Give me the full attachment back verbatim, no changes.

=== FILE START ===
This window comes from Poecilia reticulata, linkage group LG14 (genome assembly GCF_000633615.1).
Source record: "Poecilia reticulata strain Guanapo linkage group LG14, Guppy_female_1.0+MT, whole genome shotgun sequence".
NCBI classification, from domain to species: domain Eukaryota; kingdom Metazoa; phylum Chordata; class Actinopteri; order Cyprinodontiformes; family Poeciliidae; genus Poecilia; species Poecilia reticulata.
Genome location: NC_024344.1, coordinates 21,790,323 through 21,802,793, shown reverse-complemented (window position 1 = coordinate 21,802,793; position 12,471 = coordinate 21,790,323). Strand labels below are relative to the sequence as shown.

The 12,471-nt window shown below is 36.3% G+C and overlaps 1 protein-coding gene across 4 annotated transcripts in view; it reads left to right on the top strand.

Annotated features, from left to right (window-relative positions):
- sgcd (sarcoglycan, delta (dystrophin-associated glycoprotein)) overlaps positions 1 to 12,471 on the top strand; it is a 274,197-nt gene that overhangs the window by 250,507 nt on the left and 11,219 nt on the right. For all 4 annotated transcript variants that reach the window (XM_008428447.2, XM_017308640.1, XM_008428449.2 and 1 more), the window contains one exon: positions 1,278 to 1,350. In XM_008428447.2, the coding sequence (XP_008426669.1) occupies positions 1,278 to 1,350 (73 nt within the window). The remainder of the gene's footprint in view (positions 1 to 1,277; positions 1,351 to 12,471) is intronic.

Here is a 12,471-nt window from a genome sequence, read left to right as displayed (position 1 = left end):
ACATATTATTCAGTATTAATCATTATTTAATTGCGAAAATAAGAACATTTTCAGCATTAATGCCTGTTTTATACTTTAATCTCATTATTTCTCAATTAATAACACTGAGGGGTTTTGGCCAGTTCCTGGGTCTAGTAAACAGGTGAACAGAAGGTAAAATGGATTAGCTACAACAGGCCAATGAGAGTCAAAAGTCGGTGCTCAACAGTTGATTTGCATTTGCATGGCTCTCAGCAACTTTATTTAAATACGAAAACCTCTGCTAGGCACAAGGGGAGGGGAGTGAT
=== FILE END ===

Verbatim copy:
This window comes from Poecilia reticulata, linkage group LG14 (genome assembly GCF_000633615.1).
Source record: "Poecilia reticulata strain Guanapo linkage group LG14, Guppy_female_1.0+MT, whole genome shotgun sequence".
NCBI classification, from domain to species: domain Eukaryota; kingdom Metazoa; phylum Chordata; class Actinopteri; order Cyprinodontiformes; family Poeciliidae; genus Poecilia; species Poecilia reticulata.
Genome location: NC_024344.1, coordinates 21,790,323 through 21,802,793, shown reverse-complemented (window position 1 = coordinate 21,802,793; position 12,471 = coordinate 21,790,323). Strand labels below are relative to the sequence as shown.

The 12,471-nt window shown below is 36.3% G+C and overlaps 1 protein-coding gene across 4 annotated transcripts in view; it reads left to right on the top strand.

Annotated features, from left to right (window-relative positions):
- sgcd (sarcoglycan, delta (dystrophin-associated glycoprotein)) overlaps positions 1 to 12,471 on the top strand; it is a 274,197-nt gene that overhangs the window by 250,507 nt on the left and 11,219 nt on the right. For all 4 annotated transcript variants that reach the window (XM_008428447.2, XM_017308640.1, XM_008428449.2 and 1 more), the window contains one exon: positions 1,278 to 1,350. In XM_008428447.2, the coding sequence (XP_008426669.1) occupies positions 1,278 to 1,350 (73 nt within the window). The remainder of the gene's footprint in view (positions 1 to 1,277; positions 1,351 to 12,471) is intronic.

Here is a 12,471-nt window from a genome sequence, read left to right as displayed (position 1 = left end):
ACATATTATTCAGTATTAATCATTATTTAATTGCGAAAATAAGAACATTTTCAGCATTAATGCCTGTTTTATACTTTAATCTCATTATTTCTCAATTAATAACACTGAGGGGTTTTGGCCAGTTCCTGGGTCTAGTAAACAGGTGAACAGAAGGTAAAATGGATTAGCTACAACAGGCCAATGAGAGTCAAAAGTCGGTGCTCAACAGTTGATTTGCATTTGCATGGCTCTCAGCAACTTTATTTAAATACGAAAACCTCTGCTAGGCACAAGGGGAGGGGAGTGAT